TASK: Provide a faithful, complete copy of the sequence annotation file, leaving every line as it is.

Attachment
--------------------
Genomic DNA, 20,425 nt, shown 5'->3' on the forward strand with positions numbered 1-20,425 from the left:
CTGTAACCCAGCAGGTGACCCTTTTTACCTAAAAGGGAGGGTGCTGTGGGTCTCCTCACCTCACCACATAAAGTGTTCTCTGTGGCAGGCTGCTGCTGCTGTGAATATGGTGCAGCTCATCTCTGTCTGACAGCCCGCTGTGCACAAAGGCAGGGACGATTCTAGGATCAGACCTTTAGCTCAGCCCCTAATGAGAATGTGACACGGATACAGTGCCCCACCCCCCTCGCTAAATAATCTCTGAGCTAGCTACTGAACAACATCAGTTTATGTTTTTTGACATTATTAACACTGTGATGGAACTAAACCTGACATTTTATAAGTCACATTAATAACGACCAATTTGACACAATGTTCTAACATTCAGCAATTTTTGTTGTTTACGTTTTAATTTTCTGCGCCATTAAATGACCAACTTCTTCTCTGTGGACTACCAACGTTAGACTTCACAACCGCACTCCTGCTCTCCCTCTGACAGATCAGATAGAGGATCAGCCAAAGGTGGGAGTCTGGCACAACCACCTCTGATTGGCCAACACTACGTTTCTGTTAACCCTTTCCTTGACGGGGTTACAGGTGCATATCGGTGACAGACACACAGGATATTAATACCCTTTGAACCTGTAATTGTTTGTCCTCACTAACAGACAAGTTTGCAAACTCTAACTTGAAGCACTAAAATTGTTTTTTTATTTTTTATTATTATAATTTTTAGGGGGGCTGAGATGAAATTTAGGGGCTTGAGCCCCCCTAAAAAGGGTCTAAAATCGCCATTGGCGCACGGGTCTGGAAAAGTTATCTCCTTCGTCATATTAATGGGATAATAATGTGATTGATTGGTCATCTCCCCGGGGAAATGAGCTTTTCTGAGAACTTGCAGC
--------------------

Genomic DNA, 20,425 nt, shown 5'->3' on the forward strand with positions numbered 1-20,425 from the left:
CTGTAACCCAGCAGGTGACCCTTTTTACCTAAAAGGGAGGGTGCTGTGGGTCTCCTCACCTCACCACATAAAGTGTTCTCTGTGGCAGGCTGCTGCTGCTGTGAATATGGTGCAGCTCATCTCTGTCTGACAGCCCGCTGTGCACAAAGGCAGGGACGATTCTAGGATCAGACCTTTAGCTCAGCCCCTAATGAGAATGTGACACGGATACAGTGCCCCACCCCCCTCGCTAAATAATCTCTGAGCTAGCTACTGAACAACATCAGTTTATGTTTTTTGACATTATTAACACTGTGATGGAACTAAACCTGACATTTTATAAGTCACATTAATAACGACCAATTTGACACAATGTTCTAACATTCAGCAATTTTTGTTGTTTACGTTTTAATTTTCTGCGCCATTAAATGACCAACTTCTTCTCTGTGGACTACCAACGTTAGACTTCACAACCGCACTCCTGCTCTCCCTCTGACAGATCAGATAGAGGATCAGCCAAAGGTGGGAGTCTGGCACAACCACCTCTGATTGGCCAACACTACGTTTCTGTTAACCCTTTCCTTGACGGGGTTACAGGTGCATATCGGTGACAGACACACAGGATATTAATACCCTTTGAACCTGTAATTGTTTGTCCTCACTAACAGACAAGTTTGCAAACTCTAACTTGAAGCACTAAAATTGTTTTTTTATTTTTTATTATTATAATTTTTAGGGGGGCTGAGATGAAATTTAGGGGCTTGAGCCCCCCTAAAAAGGGTCTAAAATCGCCATTGGCGCACGGGTCTGGAAAAGTTATCTCCTTCGTCATATTAATGGGATAATAATGTGATTGATTGGTCATCTCCCCGGGGAAATGAGCTTTTCTGAGAACTTGCAGC